The Science of fireworks
Year eight students were very lucky to be able to visit the Royal Institution and watch a wonderful lecture on fireworks.
Fireworks consultant, author and former Oxford chemist Dr Tom Smith explained the basic chemistry and construction of fireworks, and their use in modern fireworks displays. The talk included spectacular demonstrations of bangs, whistles and colours that certainly appealed to Rooks Heath’s year eight. Tom has travelled the world acting as pyrotechnic consultant to the Olympic and Commonwealth Games and, closer to home, working on the London New Year celebrations since 1999. He has lectured widely on pyrotechnic chemistry and has recently published a book on firework displays.
Fireworks were first made in China over 1,000 years ago! Gunpowder is what makes gunpowder explode. Potassium nitrate is the most important part of gunpowder. This is what propels the firework into the sky. A fuse is used to light the gunpowder, which ignites to send the firework skyward. Once the firework is in the air, more gunpowder inside it causes it to explode with a BANG! The colours are produced by the metal salts in the mixture burning.
The fuse sets off a charge, which ignites the gunpowder. This propels the firework into the sky.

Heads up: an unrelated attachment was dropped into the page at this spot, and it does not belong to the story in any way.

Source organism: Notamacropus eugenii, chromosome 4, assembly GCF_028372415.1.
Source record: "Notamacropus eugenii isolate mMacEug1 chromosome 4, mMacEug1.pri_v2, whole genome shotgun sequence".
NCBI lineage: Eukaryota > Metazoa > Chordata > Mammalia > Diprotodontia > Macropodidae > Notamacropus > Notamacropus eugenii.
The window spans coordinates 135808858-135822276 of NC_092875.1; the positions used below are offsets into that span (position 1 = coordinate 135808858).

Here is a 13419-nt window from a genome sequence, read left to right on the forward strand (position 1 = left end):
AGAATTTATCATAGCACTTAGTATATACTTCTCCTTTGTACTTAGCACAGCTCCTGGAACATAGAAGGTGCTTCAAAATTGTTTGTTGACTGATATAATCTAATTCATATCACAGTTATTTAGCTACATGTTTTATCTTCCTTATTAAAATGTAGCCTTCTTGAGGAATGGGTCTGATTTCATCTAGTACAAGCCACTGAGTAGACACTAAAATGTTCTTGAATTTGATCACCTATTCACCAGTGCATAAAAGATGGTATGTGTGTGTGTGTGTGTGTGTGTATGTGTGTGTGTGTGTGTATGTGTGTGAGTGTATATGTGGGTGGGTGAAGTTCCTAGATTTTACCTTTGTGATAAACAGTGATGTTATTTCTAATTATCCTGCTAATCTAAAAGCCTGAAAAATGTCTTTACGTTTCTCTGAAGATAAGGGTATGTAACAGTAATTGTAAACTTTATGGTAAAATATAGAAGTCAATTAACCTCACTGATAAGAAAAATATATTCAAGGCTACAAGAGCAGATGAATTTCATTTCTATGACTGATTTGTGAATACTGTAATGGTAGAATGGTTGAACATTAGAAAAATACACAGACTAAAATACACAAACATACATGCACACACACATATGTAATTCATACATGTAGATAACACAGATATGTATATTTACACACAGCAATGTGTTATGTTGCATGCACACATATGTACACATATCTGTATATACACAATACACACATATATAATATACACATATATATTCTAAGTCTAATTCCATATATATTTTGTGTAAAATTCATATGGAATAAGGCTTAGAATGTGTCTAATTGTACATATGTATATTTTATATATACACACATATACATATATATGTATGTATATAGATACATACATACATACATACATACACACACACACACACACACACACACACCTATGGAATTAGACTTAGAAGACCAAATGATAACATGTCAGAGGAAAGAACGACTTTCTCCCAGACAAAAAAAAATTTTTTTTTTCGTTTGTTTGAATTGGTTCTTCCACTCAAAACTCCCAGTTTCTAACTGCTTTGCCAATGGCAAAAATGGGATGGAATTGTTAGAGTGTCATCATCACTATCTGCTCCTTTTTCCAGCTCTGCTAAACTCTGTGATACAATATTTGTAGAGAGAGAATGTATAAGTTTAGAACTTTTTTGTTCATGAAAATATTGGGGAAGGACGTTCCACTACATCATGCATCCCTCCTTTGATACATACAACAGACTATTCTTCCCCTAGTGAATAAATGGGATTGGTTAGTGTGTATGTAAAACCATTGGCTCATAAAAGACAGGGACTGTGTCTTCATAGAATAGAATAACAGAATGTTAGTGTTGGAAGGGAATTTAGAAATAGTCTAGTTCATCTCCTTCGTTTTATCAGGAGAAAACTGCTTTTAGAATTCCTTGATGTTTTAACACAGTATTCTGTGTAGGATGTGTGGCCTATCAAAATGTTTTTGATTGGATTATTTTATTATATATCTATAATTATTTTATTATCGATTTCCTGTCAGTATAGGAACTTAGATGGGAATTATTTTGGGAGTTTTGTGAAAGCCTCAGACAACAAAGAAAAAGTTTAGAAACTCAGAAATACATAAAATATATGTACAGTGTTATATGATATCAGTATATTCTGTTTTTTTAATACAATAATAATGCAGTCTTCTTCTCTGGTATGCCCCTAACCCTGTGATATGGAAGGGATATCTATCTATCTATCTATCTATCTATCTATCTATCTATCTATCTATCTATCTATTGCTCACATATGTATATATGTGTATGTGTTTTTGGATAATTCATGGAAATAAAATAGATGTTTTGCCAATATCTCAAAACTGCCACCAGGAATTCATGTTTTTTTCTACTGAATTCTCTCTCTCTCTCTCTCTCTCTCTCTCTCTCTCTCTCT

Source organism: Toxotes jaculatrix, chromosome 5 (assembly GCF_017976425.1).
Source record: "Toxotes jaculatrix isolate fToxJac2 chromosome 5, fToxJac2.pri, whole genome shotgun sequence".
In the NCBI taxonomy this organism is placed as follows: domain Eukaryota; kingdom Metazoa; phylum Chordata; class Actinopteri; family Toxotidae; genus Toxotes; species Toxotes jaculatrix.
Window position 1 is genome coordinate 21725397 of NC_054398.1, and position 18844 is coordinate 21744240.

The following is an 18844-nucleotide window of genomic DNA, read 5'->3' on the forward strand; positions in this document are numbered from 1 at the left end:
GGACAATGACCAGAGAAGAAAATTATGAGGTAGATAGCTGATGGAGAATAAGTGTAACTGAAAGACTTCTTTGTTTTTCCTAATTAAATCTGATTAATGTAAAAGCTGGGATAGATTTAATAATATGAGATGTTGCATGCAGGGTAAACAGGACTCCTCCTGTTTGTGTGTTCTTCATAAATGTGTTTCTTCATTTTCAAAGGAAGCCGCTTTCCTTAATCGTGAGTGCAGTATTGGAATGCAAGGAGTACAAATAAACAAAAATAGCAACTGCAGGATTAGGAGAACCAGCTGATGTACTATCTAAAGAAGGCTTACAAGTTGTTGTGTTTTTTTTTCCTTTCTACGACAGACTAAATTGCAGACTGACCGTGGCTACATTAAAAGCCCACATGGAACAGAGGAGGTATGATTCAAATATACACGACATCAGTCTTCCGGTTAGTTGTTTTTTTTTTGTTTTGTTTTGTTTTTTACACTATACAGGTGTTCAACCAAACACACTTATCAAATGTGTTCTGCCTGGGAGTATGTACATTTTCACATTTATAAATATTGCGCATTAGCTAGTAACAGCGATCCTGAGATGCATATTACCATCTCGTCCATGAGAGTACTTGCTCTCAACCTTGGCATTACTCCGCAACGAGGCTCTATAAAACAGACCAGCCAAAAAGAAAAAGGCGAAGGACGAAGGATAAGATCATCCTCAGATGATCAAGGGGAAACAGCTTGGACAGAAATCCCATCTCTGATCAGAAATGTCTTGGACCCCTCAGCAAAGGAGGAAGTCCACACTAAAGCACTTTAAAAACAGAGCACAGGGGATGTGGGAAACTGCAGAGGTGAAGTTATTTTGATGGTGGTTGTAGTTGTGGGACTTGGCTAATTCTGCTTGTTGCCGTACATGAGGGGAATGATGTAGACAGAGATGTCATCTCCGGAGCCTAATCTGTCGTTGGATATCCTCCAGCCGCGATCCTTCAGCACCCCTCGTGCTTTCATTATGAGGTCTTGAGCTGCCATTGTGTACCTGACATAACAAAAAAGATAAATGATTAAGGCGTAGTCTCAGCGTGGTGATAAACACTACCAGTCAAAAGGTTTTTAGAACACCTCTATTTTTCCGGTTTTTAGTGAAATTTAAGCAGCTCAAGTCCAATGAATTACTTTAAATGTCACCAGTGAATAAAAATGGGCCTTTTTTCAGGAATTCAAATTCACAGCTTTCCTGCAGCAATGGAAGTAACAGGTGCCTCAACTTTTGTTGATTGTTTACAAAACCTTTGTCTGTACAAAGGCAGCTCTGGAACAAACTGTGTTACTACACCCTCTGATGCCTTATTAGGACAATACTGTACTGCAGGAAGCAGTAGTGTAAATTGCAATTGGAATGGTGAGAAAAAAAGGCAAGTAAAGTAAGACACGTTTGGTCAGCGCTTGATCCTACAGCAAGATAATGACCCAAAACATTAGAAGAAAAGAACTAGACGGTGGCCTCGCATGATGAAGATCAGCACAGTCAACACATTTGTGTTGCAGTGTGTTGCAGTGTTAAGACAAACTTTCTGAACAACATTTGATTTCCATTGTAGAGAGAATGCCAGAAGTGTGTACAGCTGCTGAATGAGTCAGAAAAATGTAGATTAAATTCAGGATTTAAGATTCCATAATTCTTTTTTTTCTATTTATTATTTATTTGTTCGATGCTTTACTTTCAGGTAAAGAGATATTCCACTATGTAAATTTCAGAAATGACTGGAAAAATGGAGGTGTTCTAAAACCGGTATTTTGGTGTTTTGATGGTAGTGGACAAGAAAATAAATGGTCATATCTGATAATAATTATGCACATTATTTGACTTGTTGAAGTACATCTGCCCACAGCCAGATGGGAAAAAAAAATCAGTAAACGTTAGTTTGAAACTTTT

Once the firework is in the sky, the gunpowder within the firework ignites. This causes the ‘stars’, which contain metal salts and iron filings, to explode in different colours and sparkles. If the firework is in sections, the stars can be in different compartments. These compartments explode at different times, making different patterns.
The pattern of stars around the central gun powder charge creates different patterns of fireworks. For example, if the stars are in a circle around the black powder charge, you get a circle display of colour.
A simple shell used in an aerial fireworks display. The blue balls are the stars, and the grey is black powder. The powder is packed into the centre tube, which is the bursting charge. It is also sprinkled between the stars to help ignite them.
For most fireworks the hotter the firework the nearer the colour is to white. Red fireworks have one of the lowest temperatures.
Red fireworks get their colour from strontium salts such as strontium carbonate (bright red) and lithium salts such as lithium carbonate (red).
Green colours get their colour from barium compounds + chlorine producer such as barium chloride (bright green).
Blue fireworks get their colour from copper compounds + chlorine producer such as copper acetoarsenite, known as Paris Green (blue) and copper (I) chloride, (turquoise blue).
Orange fireworks get their colour from calcium salts such as calcium chloride, calcium sulphate.
Gold fireworks get their colour from incandescence of iron (with carbon), charcoal, or lampblack as well as some sodium compounds.
To understand why the fireworks produce different coloured lights think about electrons of the atom sitting on the bottom rung of a “step ladder”. Each rung is an energy level and the electrons remain on the low energy rung unless they are given some energy.
However the electrons don’t remain at the higher energy level forever. They drop back down and light is emitted. The bigger the drop the more energy is released and the shorter wavelength light is produced.
Our year eight students enjoying the show.